EGYPT: New schools at oldest private university
The university described the new school of global affairs and public policy, and the school of business, as the first of their kind in Egypt and the Middle East.
"The school of global affairs and public policy will contribute proactively, constructively and inclusively to the international, regional and domestic debate in the public domain," said Nabil Fahmy, the school's dean and Egypt's former ambassador to the US, at the launch ceremony on 7 February.
The school has three major academic departments - law, public policy and administration, and journalism and mass communication. "Through its multi-disciplinary yet rigorous disciplines, it will provide graduates with the best possible tools to participate in developing the policies of the future and will enable them to be thoughtful leaders," Fahmy said.
"We live in a world of vast opportunities, stark contradictions and grave challenges. Passivism and apathy are not options or choices that we can afford or condone. Nor can the world community respond appropriately if it does not empower itself with inclusive multi-disciplinary thinking, tolerance for others and a global outlook to the policy issues it faces."
According to the ex-diplomat, the school of global affairs and public policy will address policy issues related to the rule of law, sustainable development, communication and media, health, environment and climate change, gender, refugees, Middle East studies, American studies, international and urban governance, international security and nuclear proliferation.
At the same ceremony, held on the new American University in Cairo campus outside the Egyptian capital, the institution's President David D Arnold also declared the official launch of a school of business.
The university is a regional leader in business education and research. The new school aims to develop the capacity of individuals, companies and communities to build value and create prosperity in Egypt and elsewhere.
Sherif Kamel, the school's dean, said its three primary areas would be entrepreneurship, innovation and leadership. It was important, he said, to use the university's human, social and intellectual capital and state-of-the-art resources and facilities to equip students with the business skills and knowledge needed to excel in a highly competitive global marketplace.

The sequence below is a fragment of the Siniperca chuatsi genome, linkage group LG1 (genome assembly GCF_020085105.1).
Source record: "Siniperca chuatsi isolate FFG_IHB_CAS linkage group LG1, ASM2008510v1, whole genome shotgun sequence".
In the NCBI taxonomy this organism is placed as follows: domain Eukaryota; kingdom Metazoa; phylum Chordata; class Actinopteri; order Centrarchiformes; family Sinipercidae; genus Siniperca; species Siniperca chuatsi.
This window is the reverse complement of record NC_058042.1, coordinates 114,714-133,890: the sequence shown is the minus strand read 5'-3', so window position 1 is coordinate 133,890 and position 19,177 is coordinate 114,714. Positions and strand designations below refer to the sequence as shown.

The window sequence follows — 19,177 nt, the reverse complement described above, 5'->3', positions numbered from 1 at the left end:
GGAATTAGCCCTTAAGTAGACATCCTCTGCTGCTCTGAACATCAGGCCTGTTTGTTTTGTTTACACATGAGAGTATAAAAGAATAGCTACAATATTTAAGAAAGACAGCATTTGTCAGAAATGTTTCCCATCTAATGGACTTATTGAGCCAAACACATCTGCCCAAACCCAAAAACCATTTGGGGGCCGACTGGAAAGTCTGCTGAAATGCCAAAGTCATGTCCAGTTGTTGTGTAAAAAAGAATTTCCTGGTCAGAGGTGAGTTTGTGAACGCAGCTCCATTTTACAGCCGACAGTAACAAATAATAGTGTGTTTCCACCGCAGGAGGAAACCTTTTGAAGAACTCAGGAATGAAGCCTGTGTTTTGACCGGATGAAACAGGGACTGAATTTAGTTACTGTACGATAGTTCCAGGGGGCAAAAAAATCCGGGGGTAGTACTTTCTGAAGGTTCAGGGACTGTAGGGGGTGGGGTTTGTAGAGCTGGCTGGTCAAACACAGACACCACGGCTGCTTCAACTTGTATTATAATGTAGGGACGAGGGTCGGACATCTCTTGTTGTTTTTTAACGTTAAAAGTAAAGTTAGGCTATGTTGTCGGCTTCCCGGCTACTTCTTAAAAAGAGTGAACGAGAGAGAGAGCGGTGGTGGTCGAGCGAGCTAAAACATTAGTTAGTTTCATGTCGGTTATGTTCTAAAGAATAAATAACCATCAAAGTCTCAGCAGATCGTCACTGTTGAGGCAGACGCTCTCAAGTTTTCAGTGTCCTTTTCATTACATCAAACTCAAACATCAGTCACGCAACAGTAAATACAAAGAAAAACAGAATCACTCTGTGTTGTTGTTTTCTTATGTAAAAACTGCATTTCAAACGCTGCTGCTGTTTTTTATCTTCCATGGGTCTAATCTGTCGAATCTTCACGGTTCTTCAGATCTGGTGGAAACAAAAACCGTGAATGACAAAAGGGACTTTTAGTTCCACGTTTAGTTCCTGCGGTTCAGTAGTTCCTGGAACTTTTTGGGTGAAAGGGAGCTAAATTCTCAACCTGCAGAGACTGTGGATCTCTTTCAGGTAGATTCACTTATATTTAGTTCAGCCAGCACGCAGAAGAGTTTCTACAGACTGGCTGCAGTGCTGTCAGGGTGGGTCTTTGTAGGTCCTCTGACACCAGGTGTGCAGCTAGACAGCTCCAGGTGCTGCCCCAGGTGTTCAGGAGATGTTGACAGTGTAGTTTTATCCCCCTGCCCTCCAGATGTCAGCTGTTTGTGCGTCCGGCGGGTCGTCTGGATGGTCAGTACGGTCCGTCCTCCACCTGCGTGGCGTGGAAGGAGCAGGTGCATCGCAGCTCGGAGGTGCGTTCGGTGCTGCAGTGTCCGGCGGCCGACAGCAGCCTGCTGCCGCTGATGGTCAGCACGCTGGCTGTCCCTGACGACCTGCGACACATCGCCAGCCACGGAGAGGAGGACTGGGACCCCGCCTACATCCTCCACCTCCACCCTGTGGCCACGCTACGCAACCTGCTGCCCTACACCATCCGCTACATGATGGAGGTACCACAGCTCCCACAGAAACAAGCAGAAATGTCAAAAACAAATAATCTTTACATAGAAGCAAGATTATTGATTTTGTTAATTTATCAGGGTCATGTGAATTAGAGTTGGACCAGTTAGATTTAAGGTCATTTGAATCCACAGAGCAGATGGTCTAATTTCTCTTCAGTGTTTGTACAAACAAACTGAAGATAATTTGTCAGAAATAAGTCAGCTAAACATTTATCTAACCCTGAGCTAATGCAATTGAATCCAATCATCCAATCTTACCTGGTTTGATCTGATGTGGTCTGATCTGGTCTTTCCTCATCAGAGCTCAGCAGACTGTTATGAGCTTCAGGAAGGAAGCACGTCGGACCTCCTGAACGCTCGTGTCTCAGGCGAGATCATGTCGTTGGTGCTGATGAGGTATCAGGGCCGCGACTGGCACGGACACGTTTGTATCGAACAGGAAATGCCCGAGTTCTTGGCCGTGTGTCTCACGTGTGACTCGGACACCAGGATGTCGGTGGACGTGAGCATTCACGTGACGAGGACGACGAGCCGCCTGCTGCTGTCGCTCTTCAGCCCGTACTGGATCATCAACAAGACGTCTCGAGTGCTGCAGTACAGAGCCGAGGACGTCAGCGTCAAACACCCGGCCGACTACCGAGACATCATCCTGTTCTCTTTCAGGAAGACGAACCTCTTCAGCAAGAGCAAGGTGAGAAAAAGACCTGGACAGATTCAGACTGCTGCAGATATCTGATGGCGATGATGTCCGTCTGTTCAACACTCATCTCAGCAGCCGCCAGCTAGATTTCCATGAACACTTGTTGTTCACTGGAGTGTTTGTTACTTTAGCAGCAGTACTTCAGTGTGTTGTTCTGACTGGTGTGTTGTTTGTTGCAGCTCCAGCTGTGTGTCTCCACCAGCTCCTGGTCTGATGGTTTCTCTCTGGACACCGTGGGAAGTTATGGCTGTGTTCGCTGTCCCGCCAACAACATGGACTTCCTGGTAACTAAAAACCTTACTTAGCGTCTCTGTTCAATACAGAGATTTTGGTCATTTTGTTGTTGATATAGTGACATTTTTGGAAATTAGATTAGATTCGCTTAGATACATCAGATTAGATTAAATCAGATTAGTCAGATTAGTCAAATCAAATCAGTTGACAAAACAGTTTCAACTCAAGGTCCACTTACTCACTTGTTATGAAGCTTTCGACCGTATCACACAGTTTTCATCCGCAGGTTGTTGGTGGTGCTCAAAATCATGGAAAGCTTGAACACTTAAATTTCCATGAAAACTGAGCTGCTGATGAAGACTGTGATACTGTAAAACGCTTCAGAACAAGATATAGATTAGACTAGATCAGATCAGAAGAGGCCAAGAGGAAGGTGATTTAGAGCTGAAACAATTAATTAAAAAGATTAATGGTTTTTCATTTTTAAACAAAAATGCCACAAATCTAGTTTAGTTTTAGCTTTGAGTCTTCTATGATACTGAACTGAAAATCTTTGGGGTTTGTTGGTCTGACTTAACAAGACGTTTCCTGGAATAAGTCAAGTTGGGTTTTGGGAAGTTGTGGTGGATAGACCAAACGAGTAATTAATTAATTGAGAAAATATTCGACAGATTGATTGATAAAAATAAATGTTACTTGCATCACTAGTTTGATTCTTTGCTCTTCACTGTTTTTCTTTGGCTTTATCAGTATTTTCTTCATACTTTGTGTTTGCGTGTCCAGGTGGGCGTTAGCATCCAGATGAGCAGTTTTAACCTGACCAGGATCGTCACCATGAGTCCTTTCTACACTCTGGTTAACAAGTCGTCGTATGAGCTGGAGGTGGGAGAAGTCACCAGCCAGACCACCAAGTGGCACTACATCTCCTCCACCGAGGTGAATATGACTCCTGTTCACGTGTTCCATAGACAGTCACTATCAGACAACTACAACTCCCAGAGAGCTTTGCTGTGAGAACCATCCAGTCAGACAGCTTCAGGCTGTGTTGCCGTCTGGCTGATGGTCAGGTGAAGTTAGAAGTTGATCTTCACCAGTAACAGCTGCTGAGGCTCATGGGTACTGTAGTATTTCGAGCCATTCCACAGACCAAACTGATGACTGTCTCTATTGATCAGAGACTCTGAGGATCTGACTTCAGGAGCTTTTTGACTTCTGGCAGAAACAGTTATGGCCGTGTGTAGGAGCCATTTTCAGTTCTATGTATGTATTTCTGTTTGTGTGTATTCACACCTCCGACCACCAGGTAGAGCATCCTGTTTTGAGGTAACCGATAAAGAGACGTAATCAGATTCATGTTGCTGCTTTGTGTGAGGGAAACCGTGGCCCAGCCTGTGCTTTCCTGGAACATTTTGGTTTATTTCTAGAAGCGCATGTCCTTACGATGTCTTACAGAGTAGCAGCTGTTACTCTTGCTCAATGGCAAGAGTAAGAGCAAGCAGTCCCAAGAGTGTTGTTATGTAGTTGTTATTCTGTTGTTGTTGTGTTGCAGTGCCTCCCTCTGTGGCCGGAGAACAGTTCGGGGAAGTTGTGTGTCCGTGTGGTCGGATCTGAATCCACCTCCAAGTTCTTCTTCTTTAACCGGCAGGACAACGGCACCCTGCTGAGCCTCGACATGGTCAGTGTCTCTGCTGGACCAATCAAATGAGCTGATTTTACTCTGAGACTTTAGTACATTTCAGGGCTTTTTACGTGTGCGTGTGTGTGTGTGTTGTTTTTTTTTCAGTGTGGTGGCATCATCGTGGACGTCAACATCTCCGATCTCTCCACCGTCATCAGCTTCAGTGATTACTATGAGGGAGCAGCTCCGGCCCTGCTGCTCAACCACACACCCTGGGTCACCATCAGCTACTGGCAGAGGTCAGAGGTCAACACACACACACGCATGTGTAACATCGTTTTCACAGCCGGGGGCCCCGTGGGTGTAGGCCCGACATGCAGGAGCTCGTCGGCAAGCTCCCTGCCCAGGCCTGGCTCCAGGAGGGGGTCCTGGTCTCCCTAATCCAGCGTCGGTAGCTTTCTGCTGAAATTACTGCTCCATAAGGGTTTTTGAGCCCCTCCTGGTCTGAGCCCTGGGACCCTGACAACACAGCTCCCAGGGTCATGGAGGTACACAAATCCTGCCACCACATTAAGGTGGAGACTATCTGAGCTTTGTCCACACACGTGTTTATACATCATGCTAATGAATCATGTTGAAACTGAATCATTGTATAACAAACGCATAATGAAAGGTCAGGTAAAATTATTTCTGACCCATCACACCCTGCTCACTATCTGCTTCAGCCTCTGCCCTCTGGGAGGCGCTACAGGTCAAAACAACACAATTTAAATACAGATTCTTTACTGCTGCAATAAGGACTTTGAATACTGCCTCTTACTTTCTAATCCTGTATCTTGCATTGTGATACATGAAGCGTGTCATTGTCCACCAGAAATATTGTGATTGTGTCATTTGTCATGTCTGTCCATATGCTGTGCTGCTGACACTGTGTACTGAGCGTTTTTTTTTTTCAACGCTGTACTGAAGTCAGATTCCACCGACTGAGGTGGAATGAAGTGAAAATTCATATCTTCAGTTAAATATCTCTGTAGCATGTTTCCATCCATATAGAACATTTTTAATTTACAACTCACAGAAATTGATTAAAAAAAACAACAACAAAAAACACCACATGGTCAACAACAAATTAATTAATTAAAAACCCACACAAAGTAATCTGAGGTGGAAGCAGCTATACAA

The new restructured school, whose forerunner was one of just 5% of all business schools to be accredited by the Association to Advance Collegiate Schools of Business International, includes three departments - economics, management, and accounting - and houses several executive education, services and research centres.
Days earlier, the university unveiled its new graduate school of education which is aimed at enhancing excellence in practice and research among pre-university and higher education professionals.
"The new school represents a major investment in the future of Egypt and a promise to its young people," Arnold told the launch ceremony. "It is a resource that will strengthen Egypt's educational environment, both in terms of available professional resources and workforce."
The school includes professional teacher diploma programmes that offer non-credit education diplomas in educational leadership, early literacy education, teaching diverse learners, integrated educational technology, and teaching for non-education majors. Some 185 students have already been enrolled as well as 37 school teachers and administrators.
To extend its benefit to the greater Cairo community, the school also offers non-credit parenting courses to Egyptian families seeking to participate more effectively in their children's education and upbringing.
"The new school of graduate education is an excellent addition to the education system in Egypt," Minister of Higher Education Hani Helal told the inaugural ceremony.